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If the Worst Happens, This Has You Covered

Record debt levels in the U.S. Rising inflation. Throw in a potential gathering storm between West and East, and you have grounds for fearing the worst.

Any number of events, from a trade war to, heaven forbid, a ratcheting up of military conflict at some flash point somewhere in the world could catapult our economy into a severe downturn. And it could happen faster than you might think.

A Bloomberg headline just now has hollered that Defense Secretary Mattis is pushing for tariffs on steel and aluminum. He views imports of these metals as a national security threat. But the trade war such tariffs might spark would be a deflationary threat to West and East alike.

A military conflict could be either deflationary or inflationary. One missile that hits its target in the middle of the Saudi oil fields would send commodity prices to the moon.

The Need for Protection

I am not predicting such calamity. I am simply reminding anyone reading this that we are a mere decade away from the 2008 events that almost spelled a coda for capitalism. This is no time to be complacent.

The two conditions that are most dangerous to every investor’s wealth are inflation and deflation. Often one follows the other. In 2008, surging commodity prices and unwieldy debt led to a deflationary bust.

Now more than ever investors should seek protection against both inflationary and deflationary threats. Even if one of these conditions emerges on a less than full-blown scale, it still can inflict a lot of damage to your finances and your well-being.

For instance, a relatively small rise in inflation can play havoc with investors who depend largely on fixed-income vehicles. And just the threat of a recession could send our richly valued stock market tumbling.

Fortunately, it turns out there is one investment that simultaneously offers insurance against deflation and inflation alike. That investment is gold. While gold often is thought of as an inflationary hedge, history shows it’s the best guard against deflation as well.

For as long as records have been kept, every case of deflation and tumbling economic activity in either the U.S. or Britain has seen gold gain in purchasing power. Ditto for its role during inflation. Just look back to the wild inflation of the 1970s: Gold outshone every other asset, as it did when commodities were surging during the 2000s.

Gold and the Human Psyche

Why is gold invariably your best friend during extremes of deflation and inflation? It’s because in those times gold is the only thing you can count on to maintain purchasing power. Paper money works fine as long as there is not a severe crisis. But during times of crisis, it loses ground. In the 1970s and in the Great Recession that followed the 2008 commodity bust, only gold kept you ahead of the game.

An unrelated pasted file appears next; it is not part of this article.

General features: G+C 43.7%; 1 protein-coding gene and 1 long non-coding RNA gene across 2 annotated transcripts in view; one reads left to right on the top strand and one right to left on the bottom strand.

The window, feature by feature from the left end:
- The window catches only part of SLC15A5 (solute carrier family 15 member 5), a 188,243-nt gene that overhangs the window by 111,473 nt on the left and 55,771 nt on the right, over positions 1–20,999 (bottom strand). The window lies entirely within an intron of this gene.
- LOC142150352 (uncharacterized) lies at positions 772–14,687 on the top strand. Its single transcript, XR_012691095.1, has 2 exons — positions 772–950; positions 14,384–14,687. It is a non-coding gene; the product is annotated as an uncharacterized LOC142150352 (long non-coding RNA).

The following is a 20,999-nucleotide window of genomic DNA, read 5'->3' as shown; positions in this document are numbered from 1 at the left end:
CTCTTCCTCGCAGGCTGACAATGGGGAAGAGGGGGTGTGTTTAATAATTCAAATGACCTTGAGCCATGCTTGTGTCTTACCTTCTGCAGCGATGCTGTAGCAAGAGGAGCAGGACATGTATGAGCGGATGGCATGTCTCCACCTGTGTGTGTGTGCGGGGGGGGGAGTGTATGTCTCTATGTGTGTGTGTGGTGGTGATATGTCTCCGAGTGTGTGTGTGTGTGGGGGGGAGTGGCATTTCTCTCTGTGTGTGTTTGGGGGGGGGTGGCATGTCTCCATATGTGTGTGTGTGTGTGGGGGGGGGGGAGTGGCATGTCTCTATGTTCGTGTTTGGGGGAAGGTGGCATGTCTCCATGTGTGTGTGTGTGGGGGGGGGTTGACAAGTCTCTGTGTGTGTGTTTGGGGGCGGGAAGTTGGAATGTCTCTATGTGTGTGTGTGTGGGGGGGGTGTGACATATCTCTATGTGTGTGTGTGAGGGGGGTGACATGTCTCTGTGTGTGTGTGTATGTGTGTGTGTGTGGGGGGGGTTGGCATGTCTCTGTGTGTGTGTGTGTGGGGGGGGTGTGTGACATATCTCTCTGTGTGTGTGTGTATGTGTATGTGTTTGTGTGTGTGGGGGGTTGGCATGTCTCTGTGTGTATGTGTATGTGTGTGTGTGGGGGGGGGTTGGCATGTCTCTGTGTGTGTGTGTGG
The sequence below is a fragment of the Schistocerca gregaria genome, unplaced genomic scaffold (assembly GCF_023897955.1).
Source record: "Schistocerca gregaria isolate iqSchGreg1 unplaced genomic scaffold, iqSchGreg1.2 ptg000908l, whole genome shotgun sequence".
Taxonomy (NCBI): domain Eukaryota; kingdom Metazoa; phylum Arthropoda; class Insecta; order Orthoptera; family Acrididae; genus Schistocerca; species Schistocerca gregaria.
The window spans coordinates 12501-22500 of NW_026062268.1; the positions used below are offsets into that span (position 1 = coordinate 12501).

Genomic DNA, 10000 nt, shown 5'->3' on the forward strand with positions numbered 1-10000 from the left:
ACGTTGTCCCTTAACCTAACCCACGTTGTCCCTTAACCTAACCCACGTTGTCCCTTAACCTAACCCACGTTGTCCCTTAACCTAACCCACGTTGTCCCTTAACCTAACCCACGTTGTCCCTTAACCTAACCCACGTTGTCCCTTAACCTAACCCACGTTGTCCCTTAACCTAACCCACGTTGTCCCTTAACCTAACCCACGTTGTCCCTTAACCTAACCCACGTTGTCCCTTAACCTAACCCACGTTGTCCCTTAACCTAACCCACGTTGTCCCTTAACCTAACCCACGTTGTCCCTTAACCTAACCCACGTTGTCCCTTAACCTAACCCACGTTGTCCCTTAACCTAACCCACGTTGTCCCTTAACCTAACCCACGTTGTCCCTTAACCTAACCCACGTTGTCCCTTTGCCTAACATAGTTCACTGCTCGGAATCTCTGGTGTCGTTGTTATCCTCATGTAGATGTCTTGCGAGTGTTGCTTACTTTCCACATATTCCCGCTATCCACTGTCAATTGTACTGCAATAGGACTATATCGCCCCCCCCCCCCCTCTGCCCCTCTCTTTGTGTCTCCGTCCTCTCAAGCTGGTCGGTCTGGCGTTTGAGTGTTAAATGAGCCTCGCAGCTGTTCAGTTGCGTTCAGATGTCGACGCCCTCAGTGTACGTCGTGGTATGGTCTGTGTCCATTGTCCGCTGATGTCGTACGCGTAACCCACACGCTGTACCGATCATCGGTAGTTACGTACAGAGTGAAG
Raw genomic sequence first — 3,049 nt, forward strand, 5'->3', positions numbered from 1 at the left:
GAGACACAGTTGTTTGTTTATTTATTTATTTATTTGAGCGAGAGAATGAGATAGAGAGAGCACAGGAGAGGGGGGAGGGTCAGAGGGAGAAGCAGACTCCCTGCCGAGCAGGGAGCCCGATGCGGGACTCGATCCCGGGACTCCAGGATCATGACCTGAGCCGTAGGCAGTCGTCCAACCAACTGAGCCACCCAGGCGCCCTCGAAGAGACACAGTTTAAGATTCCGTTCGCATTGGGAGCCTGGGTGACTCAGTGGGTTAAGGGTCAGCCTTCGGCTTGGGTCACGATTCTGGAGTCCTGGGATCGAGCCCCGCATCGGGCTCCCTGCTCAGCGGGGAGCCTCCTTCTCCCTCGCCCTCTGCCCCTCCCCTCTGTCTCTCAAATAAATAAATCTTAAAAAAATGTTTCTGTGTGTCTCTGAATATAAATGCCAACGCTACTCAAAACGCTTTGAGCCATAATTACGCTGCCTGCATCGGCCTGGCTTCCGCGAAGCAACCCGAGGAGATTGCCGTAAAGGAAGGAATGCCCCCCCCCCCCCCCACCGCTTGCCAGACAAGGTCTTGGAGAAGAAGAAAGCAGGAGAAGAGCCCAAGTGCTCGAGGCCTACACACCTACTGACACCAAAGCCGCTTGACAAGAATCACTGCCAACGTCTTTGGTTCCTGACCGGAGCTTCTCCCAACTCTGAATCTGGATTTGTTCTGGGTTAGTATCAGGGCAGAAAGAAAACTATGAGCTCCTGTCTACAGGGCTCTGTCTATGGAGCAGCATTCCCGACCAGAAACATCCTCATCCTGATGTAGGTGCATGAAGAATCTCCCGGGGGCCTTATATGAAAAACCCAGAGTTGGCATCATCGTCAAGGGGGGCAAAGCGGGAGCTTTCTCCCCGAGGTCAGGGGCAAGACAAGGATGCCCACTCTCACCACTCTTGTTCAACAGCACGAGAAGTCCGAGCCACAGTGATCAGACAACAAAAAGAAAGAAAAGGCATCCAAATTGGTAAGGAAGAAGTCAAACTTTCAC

In a tumultuous world it would be foolish not to have some gold. Not only would it fly in the face of relatively recent events, it also would fly in the face of history and, I would argue, the human psyche.

You can go back nearly 3,000 years and find examples of gold coins. You can find gold jewelry more than 10,000 years old. Gold has abundant unique qualities, ones that elevate it to some Platonic ideal of beauty. It is nearly indestructible and never loses its luster. It is the world’s most malleable metal. It is the only metal prized more for itself than for any material or commercial uses. And it is scarce.

Strategies for Income

Gold even has something to offer income investors. While gold does not pay dividends, you can use it to generate income. How? By taking advantage of strategies involving the very popular SPDR Gold Shares ETF (NYSE: GLD). This ETF, which tracks the price of gold, has options associated with it.

This means you can sell calls against part or all of your position in the ETF to generate income. Obviously you need to balance a lot of variables. If you write calls that are near the price of the GLD, your income will potentially be high but you may end up losing your protection. There is also the issue of margin and of how margin interest is related to inflation. You might want to use your entire gold holding to generate income or just a portion of it. All these considerations are interrelated.

But whatever your strategy, simply owning gold keeps you hedged against the two worst economic pitfalls, inflation and deflation. If you can use your holdings to generate income, so much the better.

What To Read Next?

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